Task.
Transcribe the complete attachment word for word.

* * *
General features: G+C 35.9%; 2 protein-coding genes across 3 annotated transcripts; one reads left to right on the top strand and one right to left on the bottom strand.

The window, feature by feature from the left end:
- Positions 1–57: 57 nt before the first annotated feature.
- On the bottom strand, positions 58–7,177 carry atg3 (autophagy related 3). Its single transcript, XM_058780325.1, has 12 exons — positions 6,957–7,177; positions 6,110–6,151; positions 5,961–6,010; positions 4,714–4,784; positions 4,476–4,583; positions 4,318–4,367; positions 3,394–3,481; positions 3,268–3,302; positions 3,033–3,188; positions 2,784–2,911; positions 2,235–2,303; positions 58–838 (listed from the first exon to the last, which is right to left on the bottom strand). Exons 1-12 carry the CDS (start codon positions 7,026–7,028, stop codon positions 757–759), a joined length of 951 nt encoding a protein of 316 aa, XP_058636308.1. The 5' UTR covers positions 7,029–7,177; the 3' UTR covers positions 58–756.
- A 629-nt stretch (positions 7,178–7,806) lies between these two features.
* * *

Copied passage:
General features: G+C 35.9%; 2 protein-coding genes across 3 annotated transcripts; one reads left to right on the top strand and one right to left on the bottom strand.

The window, feature by feature from the left end:
- Positions 1–57: 57 nt before the first annotated feature.
- On the bottom strand, positions 58–7,177 carry atg3 (autophagy related 3). Its single transcript, XM_058780325.1, has 12 exons — positions 6,957–7,177; positions 6,110–6,151; positions 5,961–6,010; positions 4,714–4,784; positions 4,476–4,583; positions 4,318–4,367; positions 3,394–3,481; positions 3,268–3,302; positions 3,033–3,188; positions 2,784–2,911; positions 2,235–2,303; positions 58–838 (listed from the first exon to the last, which is right to left on the bottom strand). Exons 1-12 carry the CDS (start codon positions 7,026–7,028, stop codon positions 757–759), a joined length of 951 nt encoding a protein of 316 aa, XP_058636308.1. The 5' UTR covers positions 7,029–7,177; the 3' UTR covers positions 58–756.
- A 629-nt stretch (positions 7,178–7,806) lies between these two features.